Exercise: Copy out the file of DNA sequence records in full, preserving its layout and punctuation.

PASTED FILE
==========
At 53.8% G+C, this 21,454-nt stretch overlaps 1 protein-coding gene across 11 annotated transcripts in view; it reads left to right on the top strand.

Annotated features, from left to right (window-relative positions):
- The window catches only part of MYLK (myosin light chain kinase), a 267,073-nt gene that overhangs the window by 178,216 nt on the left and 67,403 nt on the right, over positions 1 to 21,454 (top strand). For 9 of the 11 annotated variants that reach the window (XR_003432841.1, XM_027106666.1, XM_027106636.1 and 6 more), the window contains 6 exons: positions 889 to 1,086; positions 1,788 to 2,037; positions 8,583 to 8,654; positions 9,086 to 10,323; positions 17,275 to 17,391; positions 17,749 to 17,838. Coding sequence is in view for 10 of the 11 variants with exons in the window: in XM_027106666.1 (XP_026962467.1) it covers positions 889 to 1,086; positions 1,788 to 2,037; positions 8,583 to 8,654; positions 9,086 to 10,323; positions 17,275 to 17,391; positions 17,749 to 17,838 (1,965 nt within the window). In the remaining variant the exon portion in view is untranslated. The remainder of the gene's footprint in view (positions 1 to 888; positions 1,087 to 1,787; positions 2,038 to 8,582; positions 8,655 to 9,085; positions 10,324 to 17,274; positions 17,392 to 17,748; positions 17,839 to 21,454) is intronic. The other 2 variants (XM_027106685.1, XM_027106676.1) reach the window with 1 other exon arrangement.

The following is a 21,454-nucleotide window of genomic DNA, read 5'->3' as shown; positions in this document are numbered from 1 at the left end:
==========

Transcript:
At 53.8% G+C, this 21,454-nt stretch overlaps 1 protein-coding gene across 11 annotated transcripts in view; it reads left to right on the top strand.

Annotated features, from left to right (window-relative positions):
- The window catches only part of MYLK (myosin light chain kinase), a 267,073-nt gene that overhangs the window by 178,216 nt on the left and 67,403 nt on the right, over positions 1 to 21,454 (top strand). For 9 of the 11 annotated variants that reach the window (XR_003432841.1, XM_027106666.1, XM_027106636.1 and 6 more), the window contains 6 exons: positions 889 to 1,086; positions 1,788 to 2,037; positions 8,583 to 8,654; positions 9,086 to 10,323; positions 17,275 to 17,391; positions 17,749 to 17,838. Coding sequence is in view for 10 of the 11 variants with exons in the window: in XM_027106666.1 (XP_026962467.1) it covers positions 889 to 1,086; positions 1,788 to 2,037; positions 8,583 to 8,654; positions 9,086 to 10,323; positions 17,275 to 17,391; positions 17,749 to 17,838 (1,965 nt within the window). In the remaining variant the exon portion in view is untranslated. The remainder of the gene's footprint in view (positions 1 to 888; positions 1,087 to 1,787; positions 2,038 to 8,582; positions 8,655 to 9,085; positions 10,324 to 17,274; positions 17,392 to 17,748; positions 17,839 to 21,454) is intronic. The other 2 variants (XM_027106685.1, XM_027106676.1) reach the window with 1 other exon arrangement.

The following is a 21,454-nucleotide window of genomic DNA, read 5'->3' as shown; positions in this document are numbered from 1 at the left end: